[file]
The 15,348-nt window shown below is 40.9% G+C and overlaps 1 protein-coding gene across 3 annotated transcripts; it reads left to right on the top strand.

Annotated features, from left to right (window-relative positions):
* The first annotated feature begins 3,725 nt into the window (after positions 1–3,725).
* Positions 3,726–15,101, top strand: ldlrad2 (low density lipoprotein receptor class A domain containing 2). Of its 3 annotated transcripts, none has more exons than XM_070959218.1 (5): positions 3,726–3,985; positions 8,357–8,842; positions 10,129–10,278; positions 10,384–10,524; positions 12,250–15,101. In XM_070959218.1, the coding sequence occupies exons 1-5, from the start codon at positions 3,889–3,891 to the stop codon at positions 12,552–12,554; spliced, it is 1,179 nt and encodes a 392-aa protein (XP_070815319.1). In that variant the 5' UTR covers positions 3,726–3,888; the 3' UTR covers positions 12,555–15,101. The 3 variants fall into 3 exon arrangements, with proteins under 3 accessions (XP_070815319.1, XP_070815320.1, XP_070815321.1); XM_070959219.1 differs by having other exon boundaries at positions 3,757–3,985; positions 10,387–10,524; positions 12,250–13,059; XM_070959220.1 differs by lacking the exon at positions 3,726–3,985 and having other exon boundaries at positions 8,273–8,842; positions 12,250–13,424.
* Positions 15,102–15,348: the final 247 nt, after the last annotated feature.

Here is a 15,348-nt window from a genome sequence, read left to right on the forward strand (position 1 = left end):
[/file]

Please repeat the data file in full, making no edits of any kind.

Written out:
The 15,348-nt window shown below is 40.9% G+C and overlaps 1 protein-coding gene across 3 annotated transcripts; it reads left to right on the top strand.

Annotated features, from left to right (window-relative positions):
* The first annotated feature begins 3,725 nt into the window (after positions 1–3,725).
* Positions 3,726–15,101, top strand: ldlrad2 (low density lipoprotein receptor class A domain containing 2). Of its 3 annotated transcripts, none has more exons than XM_070959218.1 (5): positions 3,726–3,985; positions 8,357–8,842; positions 10,129–10,278; positions 10,384–10,524; positions 12,250–15,101. In XM_070959218.1, the coding sequence occupies exons 1-5, from the start codon at positions 3,889–3,891 to the stop codon at positions 12,552–12,554; spliced, it is 1,179 nt and encodes a 392-aa protein (XP_070815319.1). In that variant the 5' UTR covers positions 3,726–3,888; the 3' UTR covers positions 12,555–15,101. The 3 variants fall into 3 exon arrangements, with proteins under 3 accessions (XP_070815319.1, XP_070815320.1, XP_070815321.1); XM_070959219.1 differs by having other exon boundaries at positions 3,757–3,985; positions 10,387–10,524; positions 12,250–13,059; XM_070959220.1 differs by lacking the exon at positions 3,726–3,985 and having other exon boundaries at positions 8,273–8,842; positions 12,250–13,424.
* Positions 15,102–15,348: the final 247 nt, after the last annotated feature.

Here is a 15,348-nt window from a genome sequence, read left to right on the forward strand (position 1 = left end):